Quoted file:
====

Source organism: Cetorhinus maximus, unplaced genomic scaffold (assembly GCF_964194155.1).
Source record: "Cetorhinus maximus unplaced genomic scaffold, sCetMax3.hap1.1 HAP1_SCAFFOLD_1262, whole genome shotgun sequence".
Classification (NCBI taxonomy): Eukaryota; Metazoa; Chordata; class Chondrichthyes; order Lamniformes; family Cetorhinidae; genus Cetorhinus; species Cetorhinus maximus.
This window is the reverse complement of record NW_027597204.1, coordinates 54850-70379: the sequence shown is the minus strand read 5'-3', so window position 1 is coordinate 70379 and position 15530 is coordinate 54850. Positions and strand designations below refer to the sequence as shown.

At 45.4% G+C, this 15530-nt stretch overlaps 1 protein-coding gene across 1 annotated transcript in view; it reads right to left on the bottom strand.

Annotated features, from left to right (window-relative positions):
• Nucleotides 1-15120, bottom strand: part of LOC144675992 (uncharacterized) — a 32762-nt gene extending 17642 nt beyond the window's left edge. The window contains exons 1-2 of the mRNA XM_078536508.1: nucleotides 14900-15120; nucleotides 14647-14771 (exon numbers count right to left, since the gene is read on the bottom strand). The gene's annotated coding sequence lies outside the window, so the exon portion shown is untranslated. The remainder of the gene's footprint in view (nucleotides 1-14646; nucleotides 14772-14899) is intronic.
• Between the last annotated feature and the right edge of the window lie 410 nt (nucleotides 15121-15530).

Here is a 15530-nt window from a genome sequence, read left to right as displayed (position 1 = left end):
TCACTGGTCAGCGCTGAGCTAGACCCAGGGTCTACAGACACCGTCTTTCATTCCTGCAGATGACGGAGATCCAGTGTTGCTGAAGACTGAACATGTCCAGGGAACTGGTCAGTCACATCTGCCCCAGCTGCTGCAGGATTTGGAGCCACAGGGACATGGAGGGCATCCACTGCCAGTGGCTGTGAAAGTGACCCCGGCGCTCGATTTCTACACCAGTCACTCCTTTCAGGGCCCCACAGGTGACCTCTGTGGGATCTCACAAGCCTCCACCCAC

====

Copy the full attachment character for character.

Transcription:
Source organism: Cetorhinus maximus, unplaced genomic scaffold (assembly GCF_964194155.1).
Source record: "Cetorhinus maximus unplaced genomic scaffold, sCetMax3.hap1.1 HAP1_SCAFFOLD_1262, whole genome shotgun sequence".
Classification (NCBI taxonomy): Eukaryota; Metazoa; Chordata; class Chondrichthyes; order Lamniformes; family Cetorhinidae; genus Cetorhinus; species Cetorhinus maximus.
This window is the reverse complement of record NW_027597204.1, coordinates 54850-70379: the sequence shown is the minus strand read 5'-3', so window position 1 is coordinate 70379 and position 15530 is coordinate 54850. Positions and strand designations below refer to the sequence as shown.

At 45.4% G+C, this 15530-nt stretch overlaps 1 protein-coding gene across 1 annotated transcript in view; it reads right to left on the bottom strand.

Annotated features, from left to right (window-relative positions):
• Nucleotides 1-15120, bottom strand: part of LOC144675992 (uncharacterized) — a 32762-nt gene extending 17642 nt beyond the window's left edge. The window contains exons 1-2 of the mRNA XM_078536508.1: nucleotides 14900-15120; nucleotides 14647-14771 (exon numbers count right to left, since the gene is read on the bottom strand). The gene's annotated coding sequence lies outside the window, so the exon portion shown is untranslated. The remainder of the gene's footprint in view (nucleotides 1-14646; nucleotides 14772-14899) is intronic.
• Between the last annotated feature and the right edge of the window lie 410 nt (nucleotides 15121-15530).

Here is a 15530-nt window from a genome sequence, read left to right as displayed (position 1 = left end):
TCACTGGTCAGCGCTGAGCTAGACCCAGGGTCTACAGACACCGTCTTTCATTCCTGCAGATGACGGAGATCCAGTGTTGCTGAAGACTGAACATGTCCAGGGAACTGGTCAGTCACATCTGCCCCAGCTGCTGCAGGATTTGGAGCCACAGGGACATGGAGGGCATCCACTGCCAGTGGCTGTGAAAGTGACCCCGGCGCTCGATTTCTACACCAGTCACTCCTTTCAGGGCCCCACAGGTGACCTCTGTGGGATCTCACAAGCCTCCACCCAC